WORKINGS OF BRAILLE-OZ INSERTER
Braille is here to Stay
Especially in the current economic climate, sign makers are needing to evaluate every idea that is offered to them. Are you one of the many router/engraving business owners looking to expand their product lines? Forward thinking owners are taking matters into their own hands and choosing to see the recent economic situation to their advantage. These are the people who see the glass as half full and start looking for ways to turn this negative situation into a positive opportunity.
The mandatory Braille regulations now in force offer an ideal, low cost opportunity to any sign shop that already has a CNC router or large CNC engraving machine. With the Australian and US patented Braille-Oz braille bead inserter, there is no new software cost, as the operating program for your machine will do all that is needed. Provided that you have the font for Braille (type 1 for Australia - can be downloaded free from the internet) (type 2 for America) you are able to make Braille signs.
Initially, you must check out the regulations for Braille, and begin by producing some basic sign layouts. (Start with Male, Female, Accessible access signs, and their combinations). Your library of signs will grow as orders come in.
To use the Braille-Oz on a CNC router, the process is as simple as adding the inserter to your tool library. It fits into a collet the same as any other tool. Note: it must be used without spinning.
For use on the larger computerised engravers, offset brackets have been developed for use with the larger Vision, Roland, Gravograph and Xenetech machines. The bracket is to be attached semi-permanently to the machine, (bolted on) and once the offset is found, the details are loaded and saved into your program software, so it is there permanently for all your braille jobs.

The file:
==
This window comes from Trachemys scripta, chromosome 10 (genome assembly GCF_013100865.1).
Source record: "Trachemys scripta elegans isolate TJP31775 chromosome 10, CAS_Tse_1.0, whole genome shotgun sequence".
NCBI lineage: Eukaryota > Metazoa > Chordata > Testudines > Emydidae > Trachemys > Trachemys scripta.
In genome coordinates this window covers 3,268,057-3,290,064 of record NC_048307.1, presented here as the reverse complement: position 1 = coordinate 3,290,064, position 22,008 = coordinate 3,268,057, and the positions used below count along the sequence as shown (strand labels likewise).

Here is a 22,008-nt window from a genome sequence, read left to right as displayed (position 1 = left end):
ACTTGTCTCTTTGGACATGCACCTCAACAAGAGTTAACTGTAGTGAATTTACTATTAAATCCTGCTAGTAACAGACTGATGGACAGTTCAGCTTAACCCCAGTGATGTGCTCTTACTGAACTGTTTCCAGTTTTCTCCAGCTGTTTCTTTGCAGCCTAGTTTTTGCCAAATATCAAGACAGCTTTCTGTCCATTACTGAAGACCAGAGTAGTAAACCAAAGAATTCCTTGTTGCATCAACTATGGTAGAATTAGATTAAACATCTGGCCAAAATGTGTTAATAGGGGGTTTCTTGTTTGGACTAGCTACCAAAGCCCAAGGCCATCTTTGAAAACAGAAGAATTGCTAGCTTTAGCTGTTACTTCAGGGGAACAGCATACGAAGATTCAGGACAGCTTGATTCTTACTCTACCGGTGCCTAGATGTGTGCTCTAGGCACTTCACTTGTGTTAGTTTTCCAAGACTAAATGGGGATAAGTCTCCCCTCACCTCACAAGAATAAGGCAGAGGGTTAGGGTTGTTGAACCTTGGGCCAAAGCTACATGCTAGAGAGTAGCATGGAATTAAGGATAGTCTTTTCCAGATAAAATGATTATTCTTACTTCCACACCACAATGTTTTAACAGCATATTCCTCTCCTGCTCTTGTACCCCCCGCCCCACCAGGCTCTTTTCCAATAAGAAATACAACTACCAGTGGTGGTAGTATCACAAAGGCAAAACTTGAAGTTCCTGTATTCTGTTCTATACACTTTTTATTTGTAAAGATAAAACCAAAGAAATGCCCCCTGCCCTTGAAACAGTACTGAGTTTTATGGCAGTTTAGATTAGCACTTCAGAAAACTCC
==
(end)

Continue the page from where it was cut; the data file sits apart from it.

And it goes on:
The software writers for all these machines have included the commands for the conversion of text to braille, so you do not need to know the Braille alphabet.
For routers, it is a good idea to skim the area you will be working on from your sacrifice board. This ensures that the table is parallel to the gantry. This is particularly important when cutting the tactile. Another (MOST) important step before beginning your signs, is to check that the drill for the holes is producing the correct size holes into a scrap of the material you are going to use. (Holes can vary depending on sharpness of tool & revs) Routers have the distinct advantage of being able to set up a full sheet of signs in matrix. This includes measuring the DEPTH of the holes
One method of manufacturing braille signs is given here
Step 1: adhere your ADA material to your background sheet.
Step 2: profile cut the tactile sections of your design just through the ADA sheet only. Weed away the excess immediately.
Step 3: Drill the braille sections of your signs with correct braille bit. Clean any rubbish out of the holes (blow out) Do not move the material between steps 3 & 4 otherwise the beads will not line up with the holes.
Step 4: Surface the Braille-Oz unit (if not already done – ie. if you have an atc) re-run the braille section of your file using the inserter tool (without spinning).
For computerised engravers, once the offset is saved into your program, follow Steps 1 & 2, (as in the router section above) then follow the appropriate software directions for drilling and inserting the beads. The same procedure applies regarding test drilling of the holes on a scrap piece of the material you will be using, before starting your signs.
These braille and tactile signs are now mandatory in all buildings that are accessible to the general public, existing as well as new buildings. This includes office buildings, hotels, motels, restaurants, hospitals, service stations, shopping areas, industrial buildings, and probably your own workplace. Why purchase these signs elsewhere when you can produce your own, as well as offer a new product to your customers.
Note: there is NO REQUIREMENT to have any license to use the Braille-OZ inserter.